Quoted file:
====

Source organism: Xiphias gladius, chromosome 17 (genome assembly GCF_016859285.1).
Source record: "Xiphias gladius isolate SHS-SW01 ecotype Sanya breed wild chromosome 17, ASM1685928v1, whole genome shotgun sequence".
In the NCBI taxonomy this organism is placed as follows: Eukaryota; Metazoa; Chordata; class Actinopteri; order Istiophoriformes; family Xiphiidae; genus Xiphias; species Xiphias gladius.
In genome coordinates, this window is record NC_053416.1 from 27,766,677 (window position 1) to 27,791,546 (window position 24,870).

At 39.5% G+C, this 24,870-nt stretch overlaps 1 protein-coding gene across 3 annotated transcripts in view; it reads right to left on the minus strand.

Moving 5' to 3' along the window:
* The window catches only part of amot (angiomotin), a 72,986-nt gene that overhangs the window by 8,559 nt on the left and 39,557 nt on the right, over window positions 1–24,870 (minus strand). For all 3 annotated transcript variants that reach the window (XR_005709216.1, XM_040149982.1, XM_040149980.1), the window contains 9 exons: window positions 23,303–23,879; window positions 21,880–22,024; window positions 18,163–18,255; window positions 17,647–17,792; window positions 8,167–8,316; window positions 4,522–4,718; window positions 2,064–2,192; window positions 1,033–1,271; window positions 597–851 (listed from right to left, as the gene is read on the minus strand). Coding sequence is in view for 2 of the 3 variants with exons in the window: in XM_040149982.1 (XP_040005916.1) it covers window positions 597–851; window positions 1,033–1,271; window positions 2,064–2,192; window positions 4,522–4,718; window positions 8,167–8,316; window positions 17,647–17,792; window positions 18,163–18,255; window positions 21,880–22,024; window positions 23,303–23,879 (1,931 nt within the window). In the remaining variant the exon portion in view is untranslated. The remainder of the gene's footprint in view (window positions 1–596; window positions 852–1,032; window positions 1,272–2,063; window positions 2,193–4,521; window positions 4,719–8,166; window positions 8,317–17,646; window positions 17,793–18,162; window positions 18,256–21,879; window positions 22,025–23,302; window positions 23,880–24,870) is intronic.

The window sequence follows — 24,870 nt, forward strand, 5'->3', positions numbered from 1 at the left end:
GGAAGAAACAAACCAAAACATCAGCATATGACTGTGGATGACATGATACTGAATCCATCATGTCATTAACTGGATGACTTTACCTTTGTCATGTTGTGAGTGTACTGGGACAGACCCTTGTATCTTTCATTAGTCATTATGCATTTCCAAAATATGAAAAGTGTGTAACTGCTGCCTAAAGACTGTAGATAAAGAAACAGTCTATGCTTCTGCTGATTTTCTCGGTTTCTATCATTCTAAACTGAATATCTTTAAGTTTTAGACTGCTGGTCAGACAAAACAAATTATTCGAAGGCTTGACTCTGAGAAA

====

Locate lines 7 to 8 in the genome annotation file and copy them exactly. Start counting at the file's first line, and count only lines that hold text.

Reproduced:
* The window catches only part of amot (angiomotin), a 72,986-nt gene that overhangs the window by 8,559 nt on the left and 39,557 nt on the right, over window positions 1–24,870 (minus strand). For all 3 annotated transcript variants that reach the window (XR_005709216.1, XM_040149982.1, XM_040149980.1), the window contains 9 exons: window positions 23,303–23,879; window positions 21,880–22,024; window positions 18,163–18,255; window positions 17,647–17,792; window positions 8,167–8,316; window positions 4,522–4,718; window positions 2,064–2,192; window positions 1,033–1,271; window positions 597–851 (listed from right to left, as the gene is read on the minus strand). Coding sequence is in view for 2 of the 3 variants with exons in the window: in XM_040149982.1 (XP_040005916.1) it covers window positions 597–851; window positions 1,033–1,271; window positions 2,064–2,192; window positions 4,522–4,718; window positions 8,167–8,316; window positions 17,647–17,792; window positions 18,163–18,255; window positions 21,880–22,024; window positions 23,303–23,879 (1,931 nt within the window). In the remaining variant the exon portion in view is untranslated. The remainder of the gene's footprint in view (window positions 1–596; window positions 852–1,032; window positions 1,272–2,063; window positions 2,193–4,521; window positions 4,719–8,166; window positions 8,317–17,646; window positions 17,793–18,162; window positions 18,256–21,879; window positions 22,025–23,302; window positions 23,880–24,870) is intronic.

The window sequence follows — 24,870 nt, forward strand, 5'->3', positions numbered from 1 at the left end: